Normal “Valgus Angle” of the Elbow: Elbow flexion and extension occur around a relatively stationary medial-lateral axis of rotation, passing through the vicinity of the lateral epicondyle (Figure 6-9, A).71 From medial to lateral, the axis courses slightly superiorly owing in part to the distal prolongation of the medial lip of the trochlea. This asymmetry in the trochlea causes the ulna to deviate laterally relative to the humerus. The natural frontal plane angle made by the extended elbow is referred to as normal cubitus valgus. (The term “carrying angle” is often used, reflecting the fact that the valgus angle tends to keep carried objects away from the side of the thigh during walking.) Paraskevas and co-workers reported an average cubitus valgus angle in healthy persons of about 13 degrees, with a standard deviation close to 6 degrees.58 On average, women had a greater valgus angulation than men by about 2 degrees. Two studies using a large sample of normal subjects have shown that, regardless of gender, valgus angle is greater on the dominant arm.58,85

Occasionally the extended elbow may show an excessive cubitus valgus that exceeds about 20 or 25 degrees (see Figure 6-9, B). In contrast, the forearm may less commonly show a cubitus varus (or “gunstock”) deformity, where the forearm is deviated toward the midline (see Figure 6-9, C). The terms valgus and varus are derived from the Latin turned outward (abducted) and turned inward (adducted), respectively.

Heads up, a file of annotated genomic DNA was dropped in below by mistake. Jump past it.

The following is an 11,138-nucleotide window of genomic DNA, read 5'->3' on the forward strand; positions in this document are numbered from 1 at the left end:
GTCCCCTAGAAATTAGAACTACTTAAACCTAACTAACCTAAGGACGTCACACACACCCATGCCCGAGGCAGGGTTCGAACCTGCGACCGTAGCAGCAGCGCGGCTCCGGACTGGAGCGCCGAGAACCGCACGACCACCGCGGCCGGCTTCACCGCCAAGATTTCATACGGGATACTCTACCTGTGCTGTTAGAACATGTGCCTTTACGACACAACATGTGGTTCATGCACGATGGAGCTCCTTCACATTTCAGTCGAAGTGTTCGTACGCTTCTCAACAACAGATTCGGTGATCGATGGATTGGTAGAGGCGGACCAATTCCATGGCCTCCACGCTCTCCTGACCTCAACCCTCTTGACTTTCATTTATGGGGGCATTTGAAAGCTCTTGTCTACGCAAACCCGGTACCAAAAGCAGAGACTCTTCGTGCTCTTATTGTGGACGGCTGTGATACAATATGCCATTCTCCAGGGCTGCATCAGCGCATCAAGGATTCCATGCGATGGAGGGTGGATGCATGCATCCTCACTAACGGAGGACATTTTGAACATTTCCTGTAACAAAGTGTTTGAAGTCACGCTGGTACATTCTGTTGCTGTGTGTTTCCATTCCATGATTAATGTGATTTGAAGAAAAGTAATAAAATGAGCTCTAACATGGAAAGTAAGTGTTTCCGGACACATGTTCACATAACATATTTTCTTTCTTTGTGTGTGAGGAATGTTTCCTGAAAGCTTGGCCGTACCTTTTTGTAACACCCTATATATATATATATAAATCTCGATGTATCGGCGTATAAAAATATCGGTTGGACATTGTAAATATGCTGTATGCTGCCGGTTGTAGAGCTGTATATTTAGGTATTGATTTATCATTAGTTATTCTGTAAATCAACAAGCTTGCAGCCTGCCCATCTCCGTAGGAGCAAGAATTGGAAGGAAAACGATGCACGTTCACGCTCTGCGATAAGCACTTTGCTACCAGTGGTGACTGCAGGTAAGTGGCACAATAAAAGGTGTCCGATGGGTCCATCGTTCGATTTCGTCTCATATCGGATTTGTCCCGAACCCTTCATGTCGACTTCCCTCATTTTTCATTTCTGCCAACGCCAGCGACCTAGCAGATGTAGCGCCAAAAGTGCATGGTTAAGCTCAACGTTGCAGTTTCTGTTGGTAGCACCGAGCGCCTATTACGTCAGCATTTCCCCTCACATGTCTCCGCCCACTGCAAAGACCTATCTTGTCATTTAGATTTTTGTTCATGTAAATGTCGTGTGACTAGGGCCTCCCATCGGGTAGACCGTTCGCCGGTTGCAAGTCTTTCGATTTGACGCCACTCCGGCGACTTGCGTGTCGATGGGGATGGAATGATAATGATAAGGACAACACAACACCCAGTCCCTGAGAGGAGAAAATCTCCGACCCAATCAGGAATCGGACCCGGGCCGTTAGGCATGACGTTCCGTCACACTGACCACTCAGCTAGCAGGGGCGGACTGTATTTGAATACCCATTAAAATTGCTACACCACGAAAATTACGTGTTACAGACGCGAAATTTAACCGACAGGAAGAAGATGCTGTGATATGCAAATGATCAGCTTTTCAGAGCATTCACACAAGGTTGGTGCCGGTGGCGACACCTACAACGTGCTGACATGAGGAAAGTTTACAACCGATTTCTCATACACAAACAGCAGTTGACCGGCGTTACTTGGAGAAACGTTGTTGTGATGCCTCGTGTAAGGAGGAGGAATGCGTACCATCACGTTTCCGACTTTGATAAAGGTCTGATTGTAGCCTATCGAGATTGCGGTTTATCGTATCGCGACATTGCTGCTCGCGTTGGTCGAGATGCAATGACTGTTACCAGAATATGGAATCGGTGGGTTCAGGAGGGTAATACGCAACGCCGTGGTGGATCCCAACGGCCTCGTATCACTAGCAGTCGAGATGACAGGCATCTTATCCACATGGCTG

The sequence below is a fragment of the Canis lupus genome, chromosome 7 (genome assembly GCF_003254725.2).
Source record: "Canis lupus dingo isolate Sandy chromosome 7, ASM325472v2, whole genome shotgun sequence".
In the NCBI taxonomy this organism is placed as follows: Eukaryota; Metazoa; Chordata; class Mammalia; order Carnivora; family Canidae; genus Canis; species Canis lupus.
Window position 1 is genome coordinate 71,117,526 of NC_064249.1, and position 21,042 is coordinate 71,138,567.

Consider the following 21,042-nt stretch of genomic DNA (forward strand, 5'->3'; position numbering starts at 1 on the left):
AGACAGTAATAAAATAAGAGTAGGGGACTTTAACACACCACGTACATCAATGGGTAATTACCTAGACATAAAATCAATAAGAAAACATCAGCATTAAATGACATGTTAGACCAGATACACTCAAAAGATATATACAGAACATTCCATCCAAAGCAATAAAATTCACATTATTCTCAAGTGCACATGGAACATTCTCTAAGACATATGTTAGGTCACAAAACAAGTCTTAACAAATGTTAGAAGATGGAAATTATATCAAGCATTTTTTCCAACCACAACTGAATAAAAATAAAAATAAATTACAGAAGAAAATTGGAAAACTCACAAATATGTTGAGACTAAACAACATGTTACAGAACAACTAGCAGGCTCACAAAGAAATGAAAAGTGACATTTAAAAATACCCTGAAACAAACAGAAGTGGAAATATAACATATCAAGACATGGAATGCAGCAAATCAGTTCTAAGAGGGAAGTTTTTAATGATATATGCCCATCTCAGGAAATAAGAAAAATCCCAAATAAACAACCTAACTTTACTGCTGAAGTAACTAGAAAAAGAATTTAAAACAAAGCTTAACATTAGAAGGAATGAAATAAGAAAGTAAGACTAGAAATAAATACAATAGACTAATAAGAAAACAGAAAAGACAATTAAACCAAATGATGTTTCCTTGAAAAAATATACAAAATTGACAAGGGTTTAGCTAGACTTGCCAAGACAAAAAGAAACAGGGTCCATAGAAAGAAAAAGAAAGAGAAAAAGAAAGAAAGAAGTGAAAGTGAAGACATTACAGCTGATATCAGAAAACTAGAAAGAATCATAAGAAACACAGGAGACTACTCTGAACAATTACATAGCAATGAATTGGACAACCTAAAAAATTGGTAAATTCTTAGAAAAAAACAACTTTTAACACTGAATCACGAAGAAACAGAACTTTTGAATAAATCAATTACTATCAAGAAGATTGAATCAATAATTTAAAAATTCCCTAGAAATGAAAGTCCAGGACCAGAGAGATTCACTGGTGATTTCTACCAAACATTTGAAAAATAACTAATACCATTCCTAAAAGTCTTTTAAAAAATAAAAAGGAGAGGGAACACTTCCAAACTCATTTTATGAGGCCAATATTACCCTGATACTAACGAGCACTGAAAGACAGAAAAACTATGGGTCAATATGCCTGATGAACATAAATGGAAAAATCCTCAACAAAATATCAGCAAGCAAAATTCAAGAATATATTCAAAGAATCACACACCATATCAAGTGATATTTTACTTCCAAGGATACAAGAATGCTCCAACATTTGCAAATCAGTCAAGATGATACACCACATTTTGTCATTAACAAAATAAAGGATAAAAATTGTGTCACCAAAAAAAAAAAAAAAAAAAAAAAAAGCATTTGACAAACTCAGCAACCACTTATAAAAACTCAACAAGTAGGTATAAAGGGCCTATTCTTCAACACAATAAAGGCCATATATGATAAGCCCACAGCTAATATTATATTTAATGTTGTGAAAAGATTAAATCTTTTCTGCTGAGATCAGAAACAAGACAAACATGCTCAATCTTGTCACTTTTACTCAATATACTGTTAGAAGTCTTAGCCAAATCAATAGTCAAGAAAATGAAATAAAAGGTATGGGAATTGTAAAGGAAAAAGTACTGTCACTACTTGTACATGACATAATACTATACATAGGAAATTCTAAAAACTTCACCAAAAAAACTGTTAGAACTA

A marked varus or valgus deformity may result from trauma, such as a severe fracture through the “growth plate” of the distal humerus in children. Excessive cubitus valgus may overstretch and damage the ulnar nerve as it crosses medial to the elbow.11


The articular capsule of the elbow encloses the humero-ulnar joint, the humeroradial joint, and the proximal radio-ulnar joint (Figure 6-10). The articular capsule surrounding these joints is thin and reinforced anteriorly by oblique bands of fibrous tissue. A synovial membrane lines the internal surface of the capsule (Figure 6-11).

The articular capsule of the elbow is strengthened by collateral ligaments. These ligaments provide an important source of stability to the elbow joint. Motions that increase the tension in the ligaments are listed in Table 6-1. The medial collateral ligament consists of anterior, posterior, and transverse fiber bundles (Figure 6-12). The anterior fibers are the strongest and stiffest fibers of the medial collateral ligament.63 As such, these fibers provide the most significant resistance against a valgus (abduction) force to the elbow. The anterior fibers arise from the anterior part of the medial epicondyle and insert on the medial part of the coronoid process of the ulna.18 Because the anterior fibers span both sides of the axis of rotation, at least some fibers are taut throughout sagittal plane movement. The anterior fibers therefore provide articular stability throughout the entire range of motion.10